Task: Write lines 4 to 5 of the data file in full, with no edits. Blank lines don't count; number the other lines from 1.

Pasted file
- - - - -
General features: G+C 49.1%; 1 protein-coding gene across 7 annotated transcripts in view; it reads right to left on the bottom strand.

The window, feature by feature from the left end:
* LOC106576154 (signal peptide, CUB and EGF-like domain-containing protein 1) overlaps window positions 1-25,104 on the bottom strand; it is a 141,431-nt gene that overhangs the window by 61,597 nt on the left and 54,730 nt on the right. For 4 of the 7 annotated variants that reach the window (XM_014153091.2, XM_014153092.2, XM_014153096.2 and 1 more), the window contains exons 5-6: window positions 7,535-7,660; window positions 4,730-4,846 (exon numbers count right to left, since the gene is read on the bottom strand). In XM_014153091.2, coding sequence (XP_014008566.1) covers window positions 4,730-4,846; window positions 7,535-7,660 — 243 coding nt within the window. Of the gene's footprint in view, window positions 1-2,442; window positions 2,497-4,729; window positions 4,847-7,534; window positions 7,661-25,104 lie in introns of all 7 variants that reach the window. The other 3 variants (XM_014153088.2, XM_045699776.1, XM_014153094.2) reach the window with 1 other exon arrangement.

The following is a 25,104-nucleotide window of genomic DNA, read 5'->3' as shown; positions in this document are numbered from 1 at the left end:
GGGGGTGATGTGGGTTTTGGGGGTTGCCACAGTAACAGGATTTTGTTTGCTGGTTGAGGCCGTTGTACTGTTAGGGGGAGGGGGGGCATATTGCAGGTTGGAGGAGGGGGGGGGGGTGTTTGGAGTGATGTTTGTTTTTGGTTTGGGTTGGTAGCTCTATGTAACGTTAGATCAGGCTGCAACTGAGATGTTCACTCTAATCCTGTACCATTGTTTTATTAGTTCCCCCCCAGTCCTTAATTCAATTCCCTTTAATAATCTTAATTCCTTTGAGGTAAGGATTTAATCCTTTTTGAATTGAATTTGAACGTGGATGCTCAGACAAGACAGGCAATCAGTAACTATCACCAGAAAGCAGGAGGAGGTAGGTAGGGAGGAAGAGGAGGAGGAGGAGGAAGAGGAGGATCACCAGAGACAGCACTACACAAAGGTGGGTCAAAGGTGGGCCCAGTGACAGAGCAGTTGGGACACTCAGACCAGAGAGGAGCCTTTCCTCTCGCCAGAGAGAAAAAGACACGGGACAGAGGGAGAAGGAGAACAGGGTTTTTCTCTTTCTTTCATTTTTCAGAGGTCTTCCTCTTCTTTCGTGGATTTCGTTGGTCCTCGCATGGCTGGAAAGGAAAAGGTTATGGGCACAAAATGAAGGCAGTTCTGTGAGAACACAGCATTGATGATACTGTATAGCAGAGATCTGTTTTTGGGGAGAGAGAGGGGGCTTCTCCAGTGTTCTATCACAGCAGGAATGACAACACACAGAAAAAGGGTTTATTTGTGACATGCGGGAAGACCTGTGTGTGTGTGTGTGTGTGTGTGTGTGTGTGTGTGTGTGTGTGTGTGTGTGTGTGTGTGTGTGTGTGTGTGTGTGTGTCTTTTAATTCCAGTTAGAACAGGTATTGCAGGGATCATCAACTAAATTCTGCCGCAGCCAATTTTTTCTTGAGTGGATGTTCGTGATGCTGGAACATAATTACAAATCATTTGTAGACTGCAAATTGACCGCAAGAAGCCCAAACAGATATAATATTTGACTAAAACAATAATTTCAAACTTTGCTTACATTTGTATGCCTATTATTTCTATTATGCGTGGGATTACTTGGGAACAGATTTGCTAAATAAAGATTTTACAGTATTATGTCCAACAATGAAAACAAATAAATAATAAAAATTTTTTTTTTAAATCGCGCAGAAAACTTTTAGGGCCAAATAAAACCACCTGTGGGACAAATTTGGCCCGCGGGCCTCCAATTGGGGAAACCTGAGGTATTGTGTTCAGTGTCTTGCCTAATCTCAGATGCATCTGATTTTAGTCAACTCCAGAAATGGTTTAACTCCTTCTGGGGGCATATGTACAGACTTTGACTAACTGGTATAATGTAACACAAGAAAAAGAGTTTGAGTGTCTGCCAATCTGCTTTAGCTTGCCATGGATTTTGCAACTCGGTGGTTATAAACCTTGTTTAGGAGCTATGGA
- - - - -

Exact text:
The following is a 25,104-nucleotide window of genomic DNA, read 5'->3' as shown; positions in this document are numbered from 1 at the left end:
GGGGGTGATGTGGGTTTTGGGGGTTGCCACAGTAACAGGATTTTGTTTGCTGGTTGAGGCCGTTGTACTGTTAGGGGGAGGGGGGGCATATTGCAGGTTGGAGGAGGGGGGGGGGGTGTTTGGAGTGATGTTTGTTTTTGGTTTGGGTTGGTAGCTCTATGTAACGTTAGATCAGGCTGCAACTGAGATGTTCACTCTAATCCTGTACCATTGTTTTATTAGTTCCCCCCCAGTCCTTAATTCAATTCCCTTTAATAATCTTAATTCCTTTGAGGTAAGGATTTAATCCTTTTTGAATTGAATTTGAACGTGGATGCTCAGACAAGACAGGCAATCAGTAACTATCACCAGAAAGCAGGAGGAGGTAGGTAGGGAGGAAGAGGAGGAGGAGGAGGAAGAGGAGGATCACCAGAGACAGCACTACACAAAGGTGGGTCAAAGGTGGGCCCAGTGACAGAGCAGTTGGGACACTCAGACCAGAGAGGAGCCTTTCCTCTCGCCAGAGAGAAAAAGACACGGGACAGAGGGAGAAGGAGAACAGGGTTTTTCTCTTTCTTTCATTTTTCAGAGGTCTTCCTCTTCTTTCGTGGATTTCGTTGGTCCTCGCATGGCTGGAAAGGAAAAGGTTATGGGCACAAAATGAAGGCAGTTCTGTGAGAACACAGCATTGATGATACTGTATAGCAGAGATCTGTTTTTGGGGAGAGAGAGGGGGCTTCTCCAGTGTTCTATCACAGCAGGAATGACAACACACAGAAAAAGGGTTTATTTGTGACATGCGGGAAGACCTGTGTGTGTGTGTGTGTGTGTGTGTGTGTGTGTGTGTGTGTGTGTGTGTGTGTGTGTGTGTGTGTGTGTGTGTGTGTGTCTTTTAATTCCAGTTAGAACAGGTATTGCAGGGATCATCAACTAAATTCTGCCGCAGCCAATTTTTTCTTGAGTGGATGTTCGTGATGCTGGAACATAATTACAAATCATTTGTAGACTGCAAATTGACCGCAAGAAGCCCAAACAGATATAATATTTGACTAAAACAATAATTTCAAACTTTGCTTACATTTGTATGCCTATTATTTCTATTATGCGTGGGATTACTTGGGAACAGATTTGCTAAATAAAGATTTTACAGTATTATGTCCAACAATGAAAACAAATAAATAATAAAAATTTTTTTTTTAAATCGCGCAGAAAACTTTTAGGGCCAAATAAAACCACCTGTGGGACAAATTTGGCCCGCGGGCCTCCAATTGGGGAAACCTGAGGTATTGTGTTCAGTGTCTTGCCTAATCTCAGATGCATCTGATTTTAGTCAACTCCAGAAATGGTTTAACTCCTTCTGGGGGCATATGTACAGACTTTGACTAACTGGTATAATGTAACACAAGAAAAAGAGTTTGAGTGTCTGCCAATCTGCTTTAGCTTGCCATGGATTTTGCAACTCGGTGGTTATAAACCTTGTTTAGGAGCTATGGA